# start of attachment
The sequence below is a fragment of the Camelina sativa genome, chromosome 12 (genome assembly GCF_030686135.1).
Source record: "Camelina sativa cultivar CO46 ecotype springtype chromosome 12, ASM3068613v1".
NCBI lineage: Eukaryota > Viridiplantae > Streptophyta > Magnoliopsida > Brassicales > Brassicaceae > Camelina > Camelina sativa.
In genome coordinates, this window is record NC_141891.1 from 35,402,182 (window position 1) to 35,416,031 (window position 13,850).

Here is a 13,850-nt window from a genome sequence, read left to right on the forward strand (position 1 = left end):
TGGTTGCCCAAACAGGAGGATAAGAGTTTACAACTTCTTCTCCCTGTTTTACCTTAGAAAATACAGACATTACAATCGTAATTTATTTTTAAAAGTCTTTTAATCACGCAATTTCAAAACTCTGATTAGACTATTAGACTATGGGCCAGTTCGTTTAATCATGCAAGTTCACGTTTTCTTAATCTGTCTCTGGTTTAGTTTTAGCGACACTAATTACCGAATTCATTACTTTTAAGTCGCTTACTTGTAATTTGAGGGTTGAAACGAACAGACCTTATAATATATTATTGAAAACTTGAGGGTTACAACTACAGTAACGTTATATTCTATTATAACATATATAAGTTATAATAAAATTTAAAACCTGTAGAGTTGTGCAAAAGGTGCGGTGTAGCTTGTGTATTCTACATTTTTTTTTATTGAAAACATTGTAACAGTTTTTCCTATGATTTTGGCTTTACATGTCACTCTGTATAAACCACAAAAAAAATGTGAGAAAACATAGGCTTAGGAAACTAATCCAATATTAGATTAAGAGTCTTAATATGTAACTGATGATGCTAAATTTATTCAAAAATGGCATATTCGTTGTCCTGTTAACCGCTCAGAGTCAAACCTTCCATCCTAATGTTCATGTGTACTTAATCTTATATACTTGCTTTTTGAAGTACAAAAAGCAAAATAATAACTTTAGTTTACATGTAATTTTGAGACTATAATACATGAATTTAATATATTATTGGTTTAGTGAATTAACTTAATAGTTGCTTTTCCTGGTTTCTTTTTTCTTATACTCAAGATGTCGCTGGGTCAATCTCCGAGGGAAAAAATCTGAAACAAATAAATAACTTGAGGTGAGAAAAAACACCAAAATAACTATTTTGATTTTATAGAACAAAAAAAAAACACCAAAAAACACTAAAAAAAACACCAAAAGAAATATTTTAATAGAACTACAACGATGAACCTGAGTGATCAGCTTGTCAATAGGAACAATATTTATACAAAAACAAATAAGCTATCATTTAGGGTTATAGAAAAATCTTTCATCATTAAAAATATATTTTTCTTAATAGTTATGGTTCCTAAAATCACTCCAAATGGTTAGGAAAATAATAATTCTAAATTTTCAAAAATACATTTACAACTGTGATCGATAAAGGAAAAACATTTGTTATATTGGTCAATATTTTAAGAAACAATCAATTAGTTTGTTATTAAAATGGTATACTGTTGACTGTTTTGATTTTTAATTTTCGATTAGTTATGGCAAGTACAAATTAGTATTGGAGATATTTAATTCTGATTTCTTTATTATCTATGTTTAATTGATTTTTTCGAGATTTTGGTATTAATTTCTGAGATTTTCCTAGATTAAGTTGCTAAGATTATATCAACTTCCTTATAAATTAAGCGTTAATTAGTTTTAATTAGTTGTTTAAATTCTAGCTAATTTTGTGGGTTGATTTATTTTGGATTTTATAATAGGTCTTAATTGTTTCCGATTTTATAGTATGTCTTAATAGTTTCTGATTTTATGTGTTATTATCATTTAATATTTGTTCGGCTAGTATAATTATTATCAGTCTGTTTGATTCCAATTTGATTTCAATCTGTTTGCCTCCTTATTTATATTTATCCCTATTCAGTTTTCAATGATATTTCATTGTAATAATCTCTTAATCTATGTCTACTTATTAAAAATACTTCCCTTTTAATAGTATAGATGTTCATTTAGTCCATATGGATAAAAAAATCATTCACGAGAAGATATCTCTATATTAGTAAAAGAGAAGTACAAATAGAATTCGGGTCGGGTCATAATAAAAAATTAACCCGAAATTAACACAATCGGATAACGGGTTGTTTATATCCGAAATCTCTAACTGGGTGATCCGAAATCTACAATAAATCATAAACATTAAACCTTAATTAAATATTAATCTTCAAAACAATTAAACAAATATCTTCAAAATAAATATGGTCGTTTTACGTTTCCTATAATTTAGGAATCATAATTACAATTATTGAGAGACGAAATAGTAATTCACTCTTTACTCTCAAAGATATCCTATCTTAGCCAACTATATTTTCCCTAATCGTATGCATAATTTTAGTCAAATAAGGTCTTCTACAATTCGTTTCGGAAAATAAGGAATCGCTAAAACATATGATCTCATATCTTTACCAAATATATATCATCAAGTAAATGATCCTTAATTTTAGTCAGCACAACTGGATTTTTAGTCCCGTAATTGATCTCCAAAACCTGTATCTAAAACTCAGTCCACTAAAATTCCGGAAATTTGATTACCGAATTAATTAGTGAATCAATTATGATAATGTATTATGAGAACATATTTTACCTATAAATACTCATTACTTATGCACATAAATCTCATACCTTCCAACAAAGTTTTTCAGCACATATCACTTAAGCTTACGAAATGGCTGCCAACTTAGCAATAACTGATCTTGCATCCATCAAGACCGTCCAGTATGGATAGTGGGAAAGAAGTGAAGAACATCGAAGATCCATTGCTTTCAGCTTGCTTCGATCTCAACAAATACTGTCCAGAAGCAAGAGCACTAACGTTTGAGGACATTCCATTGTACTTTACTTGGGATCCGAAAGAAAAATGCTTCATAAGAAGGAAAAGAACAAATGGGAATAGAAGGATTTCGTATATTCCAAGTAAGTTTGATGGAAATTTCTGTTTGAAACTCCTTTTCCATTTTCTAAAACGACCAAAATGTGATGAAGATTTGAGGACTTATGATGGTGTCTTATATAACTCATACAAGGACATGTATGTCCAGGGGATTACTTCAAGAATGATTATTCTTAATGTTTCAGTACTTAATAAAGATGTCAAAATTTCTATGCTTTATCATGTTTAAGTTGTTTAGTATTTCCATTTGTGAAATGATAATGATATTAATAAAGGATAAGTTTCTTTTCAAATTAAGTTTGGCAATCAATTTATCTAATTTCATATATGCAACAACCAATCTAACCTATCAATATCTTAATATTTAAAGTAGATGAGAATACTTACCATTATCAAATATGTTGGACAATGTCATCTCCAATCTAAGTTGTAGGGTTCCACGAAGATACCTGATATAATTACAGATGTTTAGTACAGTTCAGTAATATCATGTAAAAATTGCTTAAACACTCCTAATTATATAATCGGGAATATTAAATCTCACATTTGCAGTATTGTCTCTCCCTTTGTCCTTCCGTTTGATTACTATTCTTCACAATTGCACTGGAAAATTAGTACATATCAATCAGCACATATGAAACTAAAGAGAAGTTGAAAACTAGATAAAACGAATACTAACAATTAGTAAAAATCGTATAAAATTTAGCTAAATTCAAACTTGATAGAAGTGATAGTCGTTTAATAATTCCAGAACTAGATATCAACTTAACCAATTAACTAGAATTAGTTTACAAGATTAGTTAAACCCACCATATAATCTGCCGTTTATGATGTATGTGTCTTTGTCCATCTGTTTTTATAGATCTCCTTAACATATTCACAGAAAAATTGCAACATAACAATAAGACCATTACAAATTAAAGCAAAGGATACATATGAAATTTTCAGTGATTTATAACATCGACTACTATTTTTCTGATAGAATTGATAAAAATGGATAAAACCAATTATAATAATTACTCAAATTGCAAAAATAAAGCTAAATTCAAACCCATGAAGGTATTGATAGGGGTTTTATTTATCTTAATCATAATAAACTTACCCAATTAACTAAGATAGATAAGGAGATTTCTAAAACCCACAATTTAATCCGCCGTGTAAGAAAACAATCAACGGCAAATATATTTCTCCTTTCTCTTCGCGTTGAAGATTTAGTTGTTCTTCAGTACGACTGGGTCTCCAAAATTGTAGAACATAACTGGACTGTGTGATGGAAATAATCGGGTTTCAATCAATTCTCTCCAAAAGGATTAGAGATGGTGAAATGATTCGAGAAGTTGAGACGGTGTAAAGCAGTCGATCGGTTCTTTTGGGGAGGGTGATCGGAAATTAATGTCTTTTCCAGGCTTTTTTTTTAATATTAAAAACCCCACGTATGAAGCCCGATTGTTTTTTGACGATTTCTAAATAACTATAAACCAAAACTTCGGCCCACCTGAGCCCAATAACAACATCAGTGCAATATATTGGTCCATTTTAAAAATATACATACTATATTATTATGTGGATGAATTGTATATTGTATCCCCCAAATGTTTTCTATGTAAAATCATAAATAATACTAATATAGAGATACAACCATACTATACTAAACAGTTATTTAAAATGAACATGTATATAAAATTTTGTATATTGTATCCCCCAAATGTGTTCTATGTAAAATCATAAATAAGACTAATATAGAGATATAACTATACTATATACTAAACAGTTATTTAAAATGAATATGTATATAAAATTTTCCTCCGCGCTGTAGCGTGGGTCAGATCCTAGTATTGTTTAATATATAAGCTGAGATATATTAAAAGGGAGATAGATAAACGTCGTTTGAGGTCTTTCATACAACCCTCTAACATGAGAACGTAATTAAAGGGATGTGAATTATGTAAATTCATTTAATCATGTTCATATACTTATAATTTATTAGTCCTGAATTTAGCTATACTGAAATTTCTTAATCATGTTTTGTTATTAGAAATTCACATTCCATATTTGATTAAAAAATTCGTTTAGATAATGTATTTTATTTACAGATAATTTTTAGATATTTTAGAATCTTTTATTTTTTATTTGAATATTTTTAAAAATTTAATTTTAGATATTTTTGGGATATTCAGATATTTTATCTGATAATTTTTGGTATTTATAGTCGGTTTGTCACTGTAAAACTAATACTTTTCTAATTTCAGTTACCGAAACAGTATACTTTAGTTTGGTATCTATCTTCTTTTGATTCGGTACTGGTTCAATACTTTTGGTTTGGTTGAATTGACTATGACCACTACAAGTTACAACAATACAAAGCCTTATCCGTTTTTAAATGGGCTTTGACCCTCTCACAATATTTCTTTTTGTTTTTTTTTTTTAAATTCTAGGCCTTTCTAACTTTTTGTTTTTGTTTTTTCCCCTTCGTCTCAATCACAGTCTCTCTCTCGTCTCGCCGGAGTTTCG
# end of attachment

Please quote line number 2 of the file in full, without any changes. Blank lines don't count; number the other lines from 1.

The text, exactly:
Source record: "Camelina sativa cultivar CO46 ecotype springtype chromosome 12, ASM3068613v1".